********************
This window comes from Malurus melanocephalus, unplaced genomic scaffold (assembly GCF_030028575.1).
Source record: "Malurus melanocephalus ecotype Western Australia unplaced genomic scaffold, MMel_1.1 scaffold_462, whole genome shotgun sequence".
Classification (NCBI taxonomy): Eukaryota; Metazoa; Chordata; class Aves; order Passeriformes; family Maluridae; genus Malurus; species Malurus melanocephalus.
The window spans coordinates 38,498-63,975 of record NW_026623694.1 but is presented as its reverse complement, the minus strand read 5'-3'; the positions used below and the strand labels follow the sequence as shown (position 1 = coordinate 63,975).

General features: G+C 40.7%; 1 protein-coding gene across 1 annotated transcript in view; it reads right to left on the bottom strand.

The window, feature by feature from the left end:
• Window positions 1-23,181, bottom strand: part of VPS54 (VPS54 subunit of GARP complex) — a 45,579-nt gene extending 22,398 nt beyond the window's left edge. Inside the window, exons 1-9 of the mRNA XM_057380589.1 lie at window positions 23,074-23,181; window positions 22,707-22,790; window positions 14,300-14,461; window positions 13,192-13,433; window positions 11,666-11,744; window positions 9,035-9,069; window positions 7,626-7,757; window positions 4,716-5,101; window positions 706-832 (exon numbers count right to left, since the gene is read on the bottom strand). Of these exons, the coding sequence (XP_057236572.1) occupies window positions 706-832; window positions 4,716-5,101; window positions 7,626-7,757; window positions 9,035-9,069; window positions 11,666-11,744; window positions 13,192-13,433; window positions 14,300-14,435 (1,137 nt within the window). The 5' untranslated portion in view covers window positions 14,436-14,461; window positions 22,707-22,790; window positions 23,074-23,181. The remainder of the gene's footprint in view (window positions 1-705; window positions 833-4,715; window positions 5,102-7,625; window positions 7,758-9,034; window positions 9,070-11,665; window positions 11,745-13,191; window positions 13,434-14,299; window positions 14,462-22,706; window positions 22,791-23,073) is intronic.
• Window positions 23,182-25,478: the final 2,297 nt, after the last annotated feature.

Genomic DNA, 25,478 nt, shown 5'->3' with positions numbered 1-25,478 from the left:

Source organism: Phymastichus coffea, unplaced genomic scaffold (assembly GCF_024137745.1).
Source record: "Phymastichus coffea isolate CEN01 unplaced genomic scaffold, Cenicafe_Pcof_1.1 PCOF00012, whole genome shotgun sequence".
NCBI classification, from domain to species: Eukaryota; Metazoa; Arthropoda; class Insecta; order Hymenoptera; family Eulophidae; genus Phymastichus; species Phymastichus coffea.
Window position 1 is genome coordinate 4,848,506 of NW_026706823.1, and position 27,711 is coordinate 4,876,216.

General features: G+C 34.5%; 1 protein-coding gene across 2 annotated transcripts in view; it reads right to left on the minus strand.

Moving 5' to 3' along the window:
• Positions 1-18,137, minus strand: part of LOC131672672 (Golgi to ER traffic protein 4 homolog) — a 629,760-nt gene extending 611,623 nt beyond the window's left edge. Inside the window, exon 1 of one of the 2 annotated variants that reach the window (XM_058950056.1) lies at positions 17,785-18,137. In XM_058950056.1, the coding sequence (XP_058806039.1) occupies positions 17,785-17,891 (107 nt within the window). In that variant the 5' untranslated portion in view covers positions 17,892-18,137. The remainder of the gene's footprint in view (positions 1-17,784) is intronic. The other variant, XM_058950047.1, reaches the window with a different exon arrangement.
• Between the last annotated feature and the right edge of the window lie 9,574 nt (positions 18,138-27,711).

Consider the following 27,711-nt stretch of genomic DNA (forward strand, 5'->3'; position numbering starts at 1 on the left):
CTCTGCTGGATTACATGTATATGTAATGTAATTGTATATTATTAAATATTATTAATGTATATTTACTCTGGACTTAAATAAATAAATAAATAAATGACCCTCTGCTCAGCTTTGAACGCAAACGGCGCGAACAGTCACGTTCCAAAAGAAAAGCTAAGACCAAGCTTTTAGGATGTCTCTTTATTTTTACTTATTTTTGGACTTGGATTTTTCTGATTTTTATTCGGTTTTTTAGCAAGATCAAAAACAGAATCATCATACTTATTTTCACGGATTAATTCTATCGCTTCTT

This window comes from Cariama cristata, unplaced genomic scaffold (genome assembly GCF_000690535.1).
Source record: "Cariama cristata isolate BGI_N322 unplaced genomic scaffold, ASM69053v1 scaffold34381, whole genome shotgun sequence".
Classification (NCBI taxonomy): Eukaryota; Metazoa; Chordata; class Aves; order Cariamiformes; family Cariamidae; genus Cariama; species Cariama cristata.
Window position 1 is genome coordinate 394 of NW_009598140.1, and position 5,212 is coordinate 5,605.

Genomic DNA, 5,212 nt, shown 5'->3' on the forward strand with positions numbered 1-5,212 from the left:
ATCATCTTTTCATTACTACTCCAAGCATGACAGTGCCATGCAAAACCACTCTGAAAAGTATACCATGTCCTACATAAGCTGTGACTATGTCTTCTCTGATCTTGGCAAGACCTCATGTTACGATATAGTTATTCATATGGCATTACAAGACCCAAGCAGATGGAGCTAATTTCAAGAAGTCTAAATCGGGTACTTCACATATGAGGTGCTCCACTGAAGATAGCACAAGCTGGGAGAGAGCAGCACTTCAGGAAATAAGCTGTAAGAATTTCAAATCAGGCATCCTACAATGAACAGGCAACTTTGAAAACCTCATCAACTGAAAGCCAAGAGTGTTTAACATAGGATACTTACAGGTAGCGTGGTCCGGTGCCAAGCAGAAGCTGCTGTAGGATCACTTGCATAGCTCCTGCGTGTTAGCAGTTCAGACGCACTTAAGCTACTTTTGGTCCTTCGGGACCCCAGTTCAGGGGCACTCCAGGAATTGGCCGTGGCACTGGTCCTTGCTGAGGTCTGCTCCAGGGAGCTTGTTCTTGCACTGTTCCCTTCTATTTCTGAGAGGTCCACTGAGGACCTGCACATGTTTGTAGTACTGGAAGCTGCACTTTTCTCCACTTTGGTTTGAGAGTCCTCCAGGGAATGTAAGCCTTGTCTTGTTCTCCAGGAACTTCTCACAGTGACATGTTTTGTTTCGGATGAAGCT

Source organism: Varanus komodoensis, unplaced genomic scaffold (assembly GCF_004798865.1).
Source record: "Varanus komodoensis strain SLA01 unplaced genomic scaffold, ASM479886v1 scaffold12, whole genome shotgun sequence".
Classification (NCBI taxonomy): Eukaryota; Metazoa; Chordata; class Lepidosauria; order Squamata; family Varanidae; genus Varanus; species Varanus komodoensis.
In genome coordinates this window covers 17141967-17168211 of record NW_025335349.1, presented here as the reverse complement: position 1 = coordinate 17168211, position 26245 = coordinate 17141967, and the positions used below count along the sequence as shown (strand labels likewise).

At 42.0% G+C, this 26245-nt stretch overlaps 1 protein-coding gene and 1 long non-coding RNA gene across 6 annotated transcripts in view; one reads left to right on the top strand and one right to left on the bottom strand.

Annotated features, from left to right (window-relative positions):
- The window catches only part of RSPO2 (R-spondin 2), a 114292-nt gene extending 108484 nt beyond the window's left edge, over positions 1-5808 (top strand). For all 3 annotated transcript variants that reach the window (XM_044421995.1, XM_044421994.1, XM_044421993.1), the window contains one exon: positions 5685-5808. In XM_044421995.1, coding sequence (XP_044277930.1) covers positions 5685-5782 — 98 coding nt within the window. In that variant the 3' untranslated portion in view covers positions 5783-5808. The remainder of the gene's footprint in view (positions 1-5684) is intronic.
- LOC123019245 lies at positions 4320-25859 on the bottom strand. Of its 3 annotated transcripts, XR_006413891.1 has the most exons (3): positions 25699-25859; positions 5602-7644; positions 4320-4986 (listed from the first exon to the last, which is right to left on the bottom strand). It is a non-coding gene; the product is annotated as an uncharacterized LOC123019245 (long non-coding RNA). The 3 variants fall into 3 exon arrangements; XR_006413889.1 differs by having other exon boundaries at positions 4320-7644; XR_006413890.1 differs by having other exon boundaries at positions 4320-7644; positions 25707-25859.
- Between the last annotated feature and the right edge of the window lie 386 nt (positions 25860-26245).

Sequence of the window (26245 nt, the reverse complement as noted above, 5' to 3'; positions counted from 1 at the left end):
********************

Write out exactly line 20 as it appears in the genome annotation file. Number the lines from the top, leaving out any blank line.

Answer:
This window comes from Cariama cristata, unplaced genomic scaffold (genome assembly GCF_000690535.1).